int P; // Number of predictors (features)
  matrix[N, P] x; // Feature data
  vector[N] y; // Outcome
  int H; // Number of hidden layers
  int n_H; // Number of nodes per layer (All get the same)

  int N_test; // Number of test samples
  matrix[N_test, P] x_test; // Test predictors
}

transformed data {
}

parameters {
  matrix[P, n_H] data_to_hidden_weights; // Data -> Hidden 1
  matrix[n_H, n_H] hidden_to_hidden_weights[H - 1]; // Hidden[t] -> Hidden[t+1]
  vector[n_H] hidden_to_data_weights;
  // ordered[n_H] hidden_bias[H]; // Use ordered if using NUTS
  row_vector[n_H] hidden_bias[H]; // Hidden layer biases
  real y_bias; // Bias. 
  real<lower=0> sigma;
}

transformed parameters {
  vector[N] output_layer;

  output_layer = nn_predict(x,
                            data_to_hidden_weights,
                            hidden_to_hidden_weights,
                            hidden_to_data_weights,
                            hidden_bias,
                            y_bias);

}

model {
  // Priors
  to_vector(data_to_hidden_weights) ~ std_normal();

  for(h in 1:(H-1)) {
    to_vector(hidden_to_hidden_weights[h]) ~ std_normal();
  }

  to_vector(hidden_to_data_weights) ~ std_normal();

  for(h in 1:H) {
    to_vector(hidden_bias[h]) ~ std_normal();
  }
  y_bias ~ std_normal();

  sigma ~ std_normal();


  y ~ normal(output_layer, sigma);
}

generated quantities {
  vector[N_test] output_test = nn_predict(x_test,
				          data_to_hidden_weights,
				          hidden_to_hidden_weights,
				          hidden_to_data_weights,
				          hidden_bias,
				          y_bias);
  vector[N_test] output_test_rng;
  for(n in 1:N_test) {
    output_test_rng[n] = normal_rng(output_test[n], sigma);
  }
}

Fitting the categorical model

As is typical, you need to compile the stan model. I also include a (quickly hacked together, messy) function to fit the model and give some sane output (Stan’s optimizing output is… less than stellar).

library(rstan)
library(magrittr)
sm <- stan_model("nn_cat.stan")

fit_nn_cat <- function(x_train, y_train, x_test, y_test, H, n_H, method = "optimizing", ...) {
    stan_data <- list(
        N = nrow(x_train),
        P = ncol(x_train),
        x = x_train,
        labels = y_train,
        H = H,
        n_H = n_H,
        N_test = length(y_test)
    )
    if(method == "optimizing") {
        optOut <- optimizing(sm, data = stan_data)
        test_char <- paste0("output_test[",1:length(y_test), ",",rep(1:max(y_train), each = length(y_test)),"]") 
        y_test_pred <- matrix(optOut$par[test_char], stan_data$N_test, max(y_train))
        y_test_cat <- apply(y_test_pred, 1, which.max)
        out <- list(y_test_pred = y_test_pred,
                    y_test_cat = y_test_cat,
                    conf = table(y_test_cat, y_test),
                    fit = optOut)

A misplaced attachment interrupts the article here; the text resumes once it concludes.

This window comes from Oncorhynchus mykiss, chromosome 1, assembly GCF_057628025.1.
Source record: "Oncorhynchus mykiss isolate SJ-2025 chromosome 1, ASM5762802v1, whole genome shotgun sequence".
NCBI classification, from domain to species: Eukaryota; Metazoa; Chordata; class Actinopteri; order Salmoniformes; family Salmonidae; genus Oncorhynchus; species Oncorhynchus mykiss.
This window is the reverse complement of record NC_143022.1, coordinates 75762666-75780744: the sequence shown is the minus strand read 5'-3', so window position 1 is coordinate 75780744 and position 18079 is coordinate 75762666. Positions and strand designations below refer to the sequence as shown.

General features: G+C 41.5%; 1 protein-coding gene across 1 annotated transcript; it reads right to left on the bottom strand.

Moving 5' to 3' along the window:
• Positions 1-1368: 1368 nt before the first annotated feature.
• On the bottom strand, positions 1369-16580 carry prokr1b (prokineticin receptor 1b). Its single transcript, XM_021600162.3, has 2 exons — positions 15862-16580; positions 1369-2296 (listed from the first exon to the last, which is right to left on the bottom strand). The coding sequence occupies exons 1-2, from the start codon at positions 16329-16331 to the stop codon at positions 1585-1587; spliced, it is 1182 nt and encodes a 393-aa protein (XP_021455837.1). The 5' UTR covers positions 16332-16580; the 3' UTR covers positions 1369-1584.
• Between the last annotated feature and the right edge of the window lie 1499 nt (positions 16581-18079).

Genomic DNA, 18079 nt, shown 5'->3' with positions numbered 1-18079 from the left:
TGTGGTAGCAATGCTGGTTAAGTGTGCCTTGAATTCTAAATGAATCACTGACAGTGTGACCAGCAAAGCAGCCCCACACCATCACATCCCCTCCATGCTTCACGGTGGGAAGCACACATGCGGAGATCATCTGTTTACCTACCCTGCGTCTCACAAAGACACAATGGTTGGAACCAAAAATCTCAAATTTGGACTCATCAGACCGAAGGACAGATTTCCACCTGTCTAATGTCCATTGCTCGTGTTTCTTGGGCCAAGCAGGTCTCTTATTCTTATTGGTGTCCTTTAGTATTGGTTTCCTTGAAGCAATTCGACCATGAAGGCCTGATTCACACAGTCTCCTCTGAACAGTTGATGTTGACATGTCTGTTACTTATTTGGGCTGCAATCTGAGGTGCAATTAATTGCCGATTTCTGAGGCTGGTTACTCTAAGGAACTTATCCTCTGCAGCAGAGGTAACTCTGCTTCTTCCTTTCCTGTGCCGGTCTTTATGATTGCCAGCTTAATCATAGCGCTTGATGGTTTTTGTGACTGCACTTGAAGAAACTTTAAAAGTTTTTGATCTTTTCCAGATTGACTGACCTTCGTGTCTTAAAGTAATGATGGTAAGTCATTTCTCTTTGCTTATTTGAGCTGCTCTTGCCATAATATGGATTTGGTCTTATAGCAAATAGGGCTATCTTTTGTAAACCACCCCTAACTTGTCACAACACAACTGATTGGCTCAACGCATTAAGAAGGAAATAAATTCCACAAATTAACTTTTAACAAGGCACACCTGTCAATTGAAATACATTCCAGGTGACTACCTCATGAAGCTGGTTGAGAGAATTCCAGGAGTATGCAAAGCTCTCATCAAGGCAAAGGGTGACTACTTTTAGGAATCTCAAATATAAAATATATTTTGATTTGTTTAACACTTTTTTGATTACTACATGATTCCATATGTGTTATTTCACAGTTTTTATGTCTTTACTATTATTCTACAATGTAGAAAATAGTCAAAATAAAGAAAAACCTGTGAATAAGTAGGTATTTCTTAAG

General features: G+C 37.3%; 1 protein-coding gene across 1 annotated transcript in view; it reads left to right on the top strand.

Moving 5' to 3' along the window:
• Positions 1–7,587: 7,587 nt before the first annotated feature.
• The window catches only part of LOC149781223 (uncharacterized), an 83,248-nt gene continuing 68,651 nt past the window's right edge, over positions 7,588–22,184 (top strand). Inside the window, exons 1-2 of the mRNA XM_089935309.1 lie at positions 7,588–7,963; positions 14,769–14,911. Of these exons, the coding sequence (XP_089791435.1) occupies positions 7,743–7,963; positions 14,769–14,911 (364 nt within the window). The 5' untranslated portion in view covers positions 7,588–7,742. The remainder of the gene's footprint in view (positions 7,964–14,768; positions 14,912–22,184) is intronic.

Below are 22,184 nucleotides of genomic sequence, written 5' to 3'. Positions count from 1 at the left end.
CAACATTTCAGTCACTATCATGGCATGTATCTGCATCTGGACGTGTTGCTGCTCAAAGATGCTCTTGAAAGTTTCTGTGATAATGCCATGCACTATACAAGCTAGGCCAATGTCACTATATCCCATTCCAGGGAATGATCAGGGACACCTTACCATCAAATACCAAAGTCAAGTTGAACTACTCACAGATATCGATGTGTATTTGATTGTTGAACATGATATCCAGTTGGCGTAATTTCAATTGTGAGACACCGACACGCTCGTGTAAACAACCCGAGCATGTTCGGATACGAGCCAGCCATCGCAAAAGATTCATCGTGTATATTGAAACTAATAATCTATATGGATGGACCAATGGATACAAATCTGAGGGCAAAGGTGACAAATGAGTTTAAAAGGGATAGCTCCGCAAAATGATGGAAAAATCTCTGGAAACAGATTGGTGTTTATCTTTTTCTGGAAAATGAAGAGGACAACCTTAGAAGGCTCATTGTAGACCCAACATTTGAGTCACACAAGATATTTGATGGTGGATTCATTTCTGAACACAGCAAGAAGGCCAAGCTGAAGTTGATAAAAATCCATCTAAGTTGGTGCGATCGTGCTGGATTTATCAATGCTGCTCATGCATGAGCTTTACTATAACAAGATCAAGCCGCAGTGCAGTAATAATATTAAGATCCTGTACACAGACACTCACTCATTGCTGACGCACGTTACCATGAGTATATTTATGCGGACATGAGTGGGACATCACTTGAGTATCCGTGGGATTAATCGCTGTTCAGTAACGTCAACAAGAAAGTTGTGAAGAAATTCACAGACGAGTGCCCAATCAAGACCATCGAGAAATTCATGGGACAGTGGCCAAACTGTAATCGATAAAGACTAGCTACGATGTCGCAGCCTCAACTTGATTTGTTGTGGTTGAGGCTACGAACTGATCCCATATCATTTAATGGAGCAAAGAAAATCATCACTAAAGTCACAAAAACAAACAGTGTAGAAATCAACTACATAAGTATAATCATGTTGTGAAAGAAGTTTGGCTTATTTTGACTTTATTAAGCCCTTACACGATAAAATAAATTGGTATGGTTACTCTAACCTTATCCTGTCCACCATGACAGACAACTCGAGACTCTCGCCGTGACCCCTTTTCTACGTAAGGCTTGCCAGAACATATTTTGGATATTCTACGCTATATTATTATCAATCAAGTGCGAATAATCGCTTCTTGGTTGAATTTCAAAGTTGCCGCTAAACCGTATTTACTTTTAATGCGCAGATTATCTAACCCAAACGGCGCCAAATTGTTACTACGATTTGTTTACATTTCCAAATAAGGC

return(out)
    } else if(method == "sampling") {
        out <- sampling(sm, data = stan_data, pars = "output_test", ...)
        return(out)
    } 
}

Iris

Now let’s get the Iris data, split into a training and testing sample, and fit.

data(iris)
x <- iris[,1:4]
y <- as.numeric(as.factor((iris[,"Species"])))

N_test <- 50
test_indices <- sample(1:nrow(x), N_test)
x_train <- x[-test_indices,]
y_train <- y[-test_indices]
x_test <- x[test_indices,]
y_test <- y[test_indices]

I just used two hidden layers, each with 50 neurons. Fewer neurons seems to be fine too. Adding more layers seems to break prediction considerably in optimization, and sampling takes ages due to the rather insane increase of parameters that new layers bring.

fit_opt <- fit_nn_cat(x_train, y_train, x_test, y_test, 2, 50, method = "optimizing")
fit_opt$conf

Let’s see how we did:

> fit_opt$conf
          y_test
y_test_cat  1  2  3
         1 16  0  0
         2  0 13  0
         3  0  0 21

Nice! Our held-out sample was classified perfectly.

Let’s try with NUTS/MCMC:

fit_nuts <- fit_nn_cat(x_train, y_train, x_test, y_test, 2, 50, method = "sampling", cores = 4, iter = 1000)

And… let’s see how we did:

cat_nuts <- summary(fit_nuts)$summary[,"mean"] %>%
                            matrix(N_test, 3, byrow = TRUE) %>%
                            apply(1, which.max)
table(cat_nuts, y_test)

That terribly named variable name contains the classifications of each test output, based on the posterior expectation (not the mode) of their predicted class probabilities.

After about 30 seconds, we get:

>         y_test
cat_nuts  1  2  3
       1 16  0  0
       2  0 13  0
       3  0  0 21

Which is great!

The Iris dataset is fairly easy to predict, because the labels are well-separated in the feature space. Let’s give another classic a go.

MNIST

The MNIST dataset contains handwritten digits from 0 to 9. The dataset I import has all the pixel data, flattened into rows, for each image. It then has the true label as the last column. Altogether, this dataset has 70,000 images, and 784 features (one for each pixel in a 28×28 px image).